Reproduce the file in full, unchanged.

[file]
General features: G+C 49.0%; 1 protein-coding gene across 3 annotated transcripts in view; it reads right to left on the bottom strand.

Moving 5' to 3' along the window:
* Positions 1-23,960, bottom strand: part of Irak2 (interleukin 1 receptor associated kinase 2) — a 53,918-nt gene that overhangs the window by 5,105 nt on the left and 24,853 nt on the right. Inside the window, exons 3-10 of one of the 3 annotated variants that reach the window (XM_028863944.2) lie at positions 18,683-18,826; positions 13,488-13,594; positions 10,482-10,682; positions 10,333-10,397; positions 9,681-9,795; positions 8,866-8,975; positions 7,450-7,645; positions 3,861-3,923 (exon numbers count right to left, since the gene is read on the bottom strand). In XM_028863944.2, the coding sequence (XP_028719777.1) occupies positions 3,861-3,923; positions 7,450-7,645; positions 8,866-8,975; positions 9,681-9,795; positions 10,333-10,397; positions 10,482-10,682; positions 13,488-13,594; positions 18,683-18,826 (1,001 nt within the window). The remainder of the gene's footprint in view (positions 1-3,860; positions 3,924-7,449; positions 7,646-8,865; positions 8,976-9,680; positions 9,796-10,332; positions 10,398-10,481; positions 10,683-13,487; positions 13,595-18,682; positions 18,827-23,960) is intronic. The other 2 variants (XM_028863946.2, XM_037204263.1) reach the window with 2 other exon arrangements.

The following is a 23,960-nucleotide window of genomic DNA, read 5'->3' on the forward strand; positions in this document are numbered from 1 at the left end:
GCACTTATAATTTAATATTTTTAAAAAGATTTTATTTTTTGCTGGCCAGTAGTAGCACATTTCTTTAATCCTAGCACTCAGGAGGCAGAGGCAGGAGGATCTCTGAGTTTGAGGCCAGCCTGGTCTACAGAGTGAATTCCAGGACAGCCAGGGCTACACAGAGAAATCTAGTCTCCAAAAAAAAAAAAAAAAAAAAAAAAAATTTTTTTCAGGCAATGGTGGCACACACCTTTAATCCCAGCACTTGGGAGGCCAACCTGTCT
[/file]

General features: G+C 49.0%; 1 protein-coding gene across 3 annotated transcripts in view; it reads right to left on the bottom strand.

Moving 5' to 3' along the window:
* Positions 1-23,960, bottom strand: part of Irak2 (interleukin 1 receptor associated kinase 2) — a 53,918-nt gene that overhangs the window by 5,105 nt on the left and 24,853 nt on the right. Inside the window, exons 3-10 of one of the 3 annotated variants that reach the window (XM_028863944.2) lie at positions 18,683-18,826; positions 13,488-13,594; positions 10,482-10,682; positions 10,333-10,397; positions 9,681-9,795; positions 8,866-8,975; positions 7,450-7,645; positions 3,861-3,923 (exon numbers count right to left, since the gene is read on the bottom strand). In XM_028863944.2, the coding sequence (XP_028719777.1) occupies positions 3,861-3,923; positions 7,450-7,645; positions 8,866-8,975; positions 9,681-9,795; positions 10,333-10,397; positions 10,482-10,682; positions 13,488-13,594; positions 18,683-18,826 (1,001 nt within the window). The remainder of the gene's footprint in view (positions 1-3,860; positions 3,924-7,449; positions 7,646-8,865; positions 8,976-9,680; positions 9,796-10,332; positions 10,398-10,481; positions 10,683-13,487; positions 13,595-18,682; positions 18,827-23,960) is intronic. The other 2 variants (XM_028863946.2, XM_037204263.1) reach the window with 2 other exon arrangements.

The following is a 23,960-nucleotide window of genomic DNA, read 5'->3' on the forward strand; positions in this document are numbered from 1 at the left end:
GCACTTATAATTTAATATTTTTAAAAAGATTTTATTTTTTGCTGGCCAGTAGTAGCACATTTCTTTAATCCTAGCACTCAGGAGGCAGAGGCAGGAGGATCTCTGAGTTTGAGGCCAGCCTGGTCTACAGAGTGAATTCCAGGACAGCCAGGGCTACACAGAGAAATCTAGTCTCCAAAAAAAAAAAAAAAAAAAAAAAAAATTTTTTTCAGGCAATGGTGGCACACACCTTTAATCCCAGCACTTGGGAGGCCAACCTGTCT